Article

Protein components of the isolated myofibrils

Biochemical Journal (Impact Factor: 4.4). 09/1953; 55(1):114-22. DOI: 10.1042/bj0550114
Source: PubMed
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    Preview · Article · Aug 1954 · Biochemical Journal
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    Preview · Article · Aug 1954 · Biochemical Journal
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    ABSTRACT: The chapter discusses the fish proteins. Fishes are the only vertebrates able to split thiamine. Thiaminase occurs in the muscles and viscera of many fishes and in some invertebrates. The occurrence of at least two thiaminases differing in pH optimum and in activity in presence of heavy metals has been established by comparing fresh-water, brackish-water, and salt-water fishes. The other enzymatic reactions found in fish seem to be common to all vertebrates. Study of these reactions has been mainly directed toward the biochemical changes occurring post-mortem in fish muscle, the so-called “internal” factors of fish spoilage, which have involved investigations in glycolysis, lipolysis, and proteolysis. It has been stated that osmotic pressure measurements of animal plasmas have shown that an incontestable correlation exists between the protein concentration of the plasma and the position occupied by the animal in the scale of zoological classification. This rule, at least to some extent, may also be applicable to certain classes of vertebrates. Numerous determinations on lower vertebrates indicate that fish plasmas are usually poorer in protein than those of higher vertebrates. The comparative electrophoretic study of plasmas, which was at first confined to mammals and birds, was later extended to fish. Few proteins have attracted as much interest as fish protamines. This is due to several factors: (1) their low molecular weight and simple chemical composition, (2) their importance in the study of heredity, (3) their use as precipitants in preparative protein chemistry, and (4) their pharmacological action. These proteins are prepared from the cell nuclei of spermatozoa, which are easily isolated from the milt.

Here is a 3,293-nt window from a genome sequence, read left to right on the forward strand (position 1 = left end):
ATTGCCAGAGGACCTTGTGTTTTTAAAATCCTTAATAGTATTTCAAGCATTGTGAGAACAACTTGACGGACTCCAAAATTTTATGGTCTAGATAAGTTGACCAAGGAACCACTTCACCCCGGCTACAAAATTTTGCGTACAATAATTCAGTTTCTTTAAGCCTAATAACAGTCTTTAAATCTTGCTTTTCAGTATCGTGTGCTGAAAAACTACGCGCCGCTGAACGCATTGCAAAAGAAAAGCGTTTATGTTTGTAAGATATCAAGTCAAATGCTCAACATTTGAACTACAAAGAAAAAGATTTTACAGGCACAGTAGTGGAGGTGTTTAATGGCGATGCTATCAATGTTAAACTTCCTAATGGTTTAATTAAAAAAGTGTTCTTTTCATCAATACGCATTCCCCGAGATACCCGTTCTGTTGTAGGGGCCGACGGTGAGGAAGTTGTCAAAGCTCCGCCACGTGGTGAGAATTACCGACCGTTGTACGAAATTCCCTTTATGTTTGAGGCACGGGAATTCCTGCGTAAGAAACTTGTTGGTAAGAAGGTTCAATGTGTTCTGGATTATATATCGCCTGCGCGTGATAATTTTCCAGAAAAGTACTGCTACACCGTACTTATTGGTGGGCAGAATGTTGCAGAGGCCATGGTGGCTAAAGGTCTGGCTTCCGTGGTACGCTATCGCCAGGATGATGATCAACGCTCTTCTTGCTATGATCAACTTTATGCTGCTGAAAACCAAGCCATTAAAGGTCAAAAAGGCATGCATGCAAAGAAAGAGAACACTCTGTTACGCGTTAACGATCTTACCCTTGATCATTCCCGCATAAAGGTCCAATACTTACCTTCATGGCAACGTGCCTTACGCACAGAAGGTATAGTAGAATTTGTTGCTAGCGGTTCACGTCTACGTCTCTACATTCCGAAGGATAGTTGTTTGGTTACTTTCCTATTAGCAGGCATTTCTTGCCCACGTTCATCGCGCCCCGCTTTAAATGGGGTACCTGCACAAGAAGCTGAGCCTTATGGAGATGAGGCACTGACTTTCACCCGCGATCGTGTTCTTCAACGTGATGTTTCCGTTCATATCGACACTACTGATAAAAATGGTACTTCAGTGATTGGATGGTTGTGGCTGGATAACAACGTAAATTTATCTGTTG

No preview · Article · Feb 1955 · Advances in protein chemistry
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